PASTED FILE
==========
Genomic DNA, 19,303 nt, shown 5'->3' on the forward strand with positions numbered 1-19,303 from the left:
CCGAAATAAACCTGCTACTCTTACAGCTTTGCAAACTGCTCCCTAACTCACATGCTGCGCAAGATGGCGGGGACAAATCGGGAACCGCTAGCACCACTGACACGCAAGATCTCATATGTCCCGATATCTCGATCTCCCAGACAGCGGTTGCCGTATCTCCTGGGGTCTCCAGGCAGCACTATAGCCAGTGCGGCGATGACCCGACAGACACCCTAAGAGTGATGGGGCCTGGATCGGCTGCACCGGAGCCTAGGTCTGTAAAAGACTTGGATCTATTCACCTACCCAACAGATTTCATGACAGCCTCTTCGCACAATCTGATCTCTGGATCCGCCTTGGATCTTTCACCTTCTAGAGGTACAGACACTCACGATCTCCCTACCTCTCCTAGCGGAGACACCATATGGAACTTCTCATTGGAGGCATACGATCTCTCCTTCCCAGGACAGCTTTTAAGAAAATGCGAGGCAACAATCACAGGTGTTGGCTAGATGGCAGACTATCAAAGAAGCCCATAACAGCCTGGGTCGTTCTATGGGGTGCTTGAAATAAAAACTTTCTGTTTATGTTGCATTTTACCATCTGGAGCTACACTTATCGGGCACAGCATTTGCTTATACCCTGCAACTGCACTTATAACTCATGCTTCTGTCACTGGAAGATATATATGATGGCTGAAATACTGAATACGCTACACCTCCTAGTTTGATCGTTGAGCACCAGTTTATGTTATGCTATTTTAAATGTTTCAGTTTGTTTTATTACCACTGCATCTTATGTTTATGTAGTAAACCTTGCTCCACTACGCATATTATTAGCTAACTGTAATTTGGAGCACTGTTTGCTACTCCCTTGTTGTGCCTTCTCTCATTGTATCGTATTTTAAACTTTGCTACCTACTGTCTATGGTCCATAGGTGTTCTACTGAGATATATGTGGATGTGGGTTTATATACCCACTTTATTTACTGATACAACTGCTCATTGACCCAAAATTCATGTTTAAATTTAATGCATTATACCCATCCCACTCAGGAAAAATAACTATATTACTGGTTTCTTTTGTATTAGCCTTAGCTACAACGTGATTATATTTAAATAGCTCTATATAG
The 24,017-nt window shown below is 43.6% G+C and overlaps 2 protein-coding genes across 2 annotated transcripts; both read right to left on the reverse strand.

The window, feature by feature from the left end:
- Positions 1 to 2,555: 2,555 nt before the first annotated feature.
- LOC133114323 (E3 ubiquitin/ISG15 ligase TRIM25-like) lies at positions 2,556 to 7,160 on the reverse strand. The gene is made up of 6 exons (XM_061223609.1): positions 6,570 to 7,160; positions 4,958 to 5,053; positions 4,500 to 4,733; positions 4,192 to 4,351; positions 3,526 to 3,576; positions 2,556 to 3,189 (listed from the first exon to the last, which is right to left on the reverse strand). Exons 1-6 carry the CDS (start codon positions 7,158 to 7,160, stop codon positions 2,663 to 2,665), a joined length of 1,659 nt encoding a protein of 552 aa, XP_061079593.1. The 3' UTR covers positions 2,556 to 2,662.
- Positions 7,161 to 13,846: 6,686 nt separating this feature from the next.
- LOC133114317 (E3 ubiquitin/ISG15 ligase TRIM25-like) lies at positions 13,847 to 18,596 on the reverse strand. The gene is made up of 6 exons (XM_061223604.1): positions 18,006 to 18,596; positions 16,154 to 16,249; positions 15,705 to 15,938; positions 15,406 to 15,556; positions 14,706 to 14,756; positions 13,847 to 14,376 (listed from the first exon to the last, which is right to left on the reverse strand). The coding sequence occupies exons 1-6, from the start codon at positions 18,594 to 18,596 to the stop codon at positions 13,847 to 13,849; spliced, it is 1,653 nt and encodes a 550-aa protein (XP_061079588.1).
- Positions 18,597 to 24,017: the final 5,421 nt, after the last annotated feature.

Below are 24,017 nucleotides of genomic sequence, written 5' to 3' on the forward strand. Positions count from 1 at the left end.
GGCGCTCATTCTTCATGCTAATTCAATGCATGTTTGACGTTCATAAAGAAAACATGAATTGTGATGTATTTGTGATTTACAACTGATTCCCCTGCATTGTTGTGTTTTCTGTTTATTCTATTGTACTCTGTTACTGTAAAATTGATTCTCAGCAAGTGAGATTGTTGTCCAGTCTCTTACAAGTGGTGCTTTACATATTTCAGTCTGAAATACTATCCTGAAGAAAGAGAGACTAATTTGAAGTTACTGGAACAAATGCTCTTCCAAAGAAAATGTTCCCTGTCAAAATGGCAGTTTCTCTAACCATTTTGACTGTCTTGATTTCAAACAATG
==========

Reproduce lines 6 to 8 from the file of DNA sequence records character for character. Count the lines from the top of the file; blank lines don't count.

- LOC133114323 (E3 ubiquitin/ISG15 ligase TRIM25-like) lies at positions 2,556 to 7,160 on the reverse strand. The gene is made up of 6 exons (XM_061223609.1): positions 6,570 to 7,160; positions 4,958 to 5,053; positions 4,500 to 4,733; positions 4,192 to 4,351; positions 3,526 to 3,576; positions 2,556 to 3,189 (listed from the first exon to the last, which is right to left on the reverse strand). Exons 1-6 carry the CDS (start codon positions 7,158 to 7,160, stop codon positions 2,663 to 2,665), a joined length of 1,659 nt encoding a protein of 552 aa, XP_061079593.1. The 3' UTR covers positions 2,556 to 2,662.
- Positions 7,161 to 13,846: 6,686 nt separating this feature from the next.
- LOC133114317 (E3 ubiquitin/ISG15 ligase TRIM25-like) lies at positions 13,847 to 18,596 on the reverse strand. The gene is made up of 6 exons (XM_061223604.1): positions 18,006 to 18,596; positions 16,154 to 16,249; positions 15,705 to 15,938; positions 15,406 to 15,556; positions 14,706 to 14,756; positions 13,847 to 14,376 (listed from the first exon to the last, which is right to left on the reverse strand). The coding sequence occupies exons 1-6, from the start codon at positions 18,594 to 18,596 to the stop codon at positions 13,847 to 13,849; spliced, it is 1,653 nt and encodes a 550-aa protein (XP_061079588.1).